Our Misguided Assumptions About Crime and Punishment

The criminal justice system is perhaps the greatest U.S. policy failure.

Posted Sep 11, 2018

The United States has created the largest, and arguably the most punitive criminal justice system in the world, based on the simple premise that crime is largely a matter of poor decision-making.  What would compel someone to deal drugs on a street corner, rob a grocery store, or steal a car?  Our answers have been reflexive and nearly universal—a bad decision or poor judgment.  And the remedy has been nearly as reflexive and universal.  How best to get someone to make better decisions in the future than to punish their bad behavior?  What is needed, so it seems is a “wake-up call” or a way to get offenders to think about their behavior and exercise better judgment.

This logic has served as the foundation of American criminal justice policy for the past 50 years.  It is what has driven the expansion of incarceration, the proliferation of mandatory sentences, and limits on early parole release from prison.  The mantra has been more punishment for more people.

I would suggest that a couple of key elements have played important roles in getting us where we are today.  First, the idea that crime is bad decision-making is logical, intuitive, and rings true. From the public's distant vantage point, this explanation makes sense. It also seems to make sense to key players in the administration of criminal justice, primarily prosecutors and judges, whose decisions reflect the logic of crime as poor judgment and punishment as the means to change offenders’ thinking.  After all, prosecutors and judges are lawyers, not psychologists, psychiatrists, or sociologists.  They are not trained to think about human behavior beyond what they understand, which is often black and white such as that bad behavior deserves and needs punishment.

So, how well have we been served by the assumption that crime is a matter of poor decision-making and that the appropriate remedy is punishment?  The answer, unfortunately, is not well at all, despite the efforts of countless elected officials to tell us otherwise.  Nearly all (85 percent) of those released from prison will be rearrested.  It is actually higher than that since this only counts those who have been caught.  For those concerned with cost, the news is not good either.  We have spent $1 trillion dollars on being tough on crime and $1 trillion fighting a war on drugs.  Recent efforts to monetize the broader social and economic impact of crime and criminal justice put the price tag at $1 trillion annually.

It is important to appreciate that this tough on crime initiative was widely embraced. All 50 states, the federal system, and the 3,142 counties where criminal justice is actually administered day-to-day have participated in the tough on crime agenda.  So, how could we be so wrong?  How could we fail so miserably and still continue down that same path?

I suggest that the sources of this failure are the assumptions we have about crime and criminality on the one hand, and punishment as the go to solution on the other.  What we miss here are some hard facts about criminal offenders.  Eighty percent of those in the American criminal justice system have a substance use disorder.  Nearly 60 percent have a mental health problem.  About 60 percent of prison inmates and 50 percent of probationers have had at least one traumatic brain injury.  Then there is the issue of comorbidity, which is all too common among this population.  The majority of criminal offenders come from poverty and disadvantage, commonly resulting in educational deficits, employment problems, homelessness and a variety of other circumstances.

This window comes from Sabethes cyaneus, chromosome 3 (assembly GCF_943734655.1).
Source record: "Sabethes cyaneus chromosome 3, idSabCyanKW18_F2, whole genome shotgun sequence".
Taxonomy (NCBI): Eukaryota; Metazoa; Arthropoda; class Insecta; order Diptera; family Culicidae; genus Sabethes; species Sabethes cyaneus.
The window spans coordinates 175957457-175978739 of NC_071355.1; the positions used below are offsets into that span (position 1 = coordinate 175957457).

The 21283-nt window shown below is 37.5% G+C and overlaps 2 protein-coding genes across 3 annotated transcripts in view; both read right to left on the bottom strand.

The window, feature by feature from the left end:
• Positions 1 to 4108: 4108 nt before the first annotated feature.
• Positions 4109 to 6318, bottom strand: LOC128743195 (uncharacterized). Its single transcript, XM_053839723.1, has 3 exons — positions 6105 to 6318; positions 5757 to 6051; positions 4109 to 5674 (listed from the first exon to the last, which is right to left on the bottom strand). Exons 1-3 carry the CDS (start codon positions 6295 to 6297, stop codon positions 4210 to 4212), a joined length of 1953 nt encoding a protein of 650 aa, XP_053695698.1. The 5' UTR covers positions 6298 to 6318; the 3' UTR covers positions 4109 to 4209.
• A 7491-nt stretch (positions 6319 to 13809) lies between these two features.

What is it about being in prison that eliminates addiction to cocaine or mitigates a mental illness or improves executive dysfunction among those with cognitive impairment?  The answer is obvious.

This is not a plea to feel sorry for criminal offenders.  This is not “get out of jail free.”  This is a matter of getting smart about crime and criminality and effectively reducing crime and recidivism.  Much of crime spills over into the arena of public health.  Using our jails and prisons as repositories for the mentally ill and those with significant cognitive dysfunction aggravates already serious psychiatric and neurocognitive conditions.  We should be stunned that the Cook County (Chicago) jail is the largest mental health facility in Illinois, as is the Los Angeles County Jail in California, and many others across the nation.

The Trump administration, in particular the Sessions’ Justice Department, is trying to punish its way out of a drug problem. Sessions has ordered United States Attorneys to charge the maximum offense in drug cases, has rescinded the Obama Administration policy of not federally prosecuting marijuana cases in states where possession is legal, and has indicated that they will crack down on safe injection sites where addicts can inject drugs while under medical supervision.

Many criminal offenders enter the criminal justice system with rather complex circumstances, including complicated comorbidities and substantial economic disadvantage. We would be enraged and filing class action malpractice suits if the medical community operated hospital emergency departments like we administer criminal justice.  Imagine walking into an emergency room where everyone got the same, uninformed diagnosis, and in turn the same treatment.  A reasonable person would expert poor outcomes from such policies. That is precisely what we get in the criminal justice system, with tremendous social and financial cost.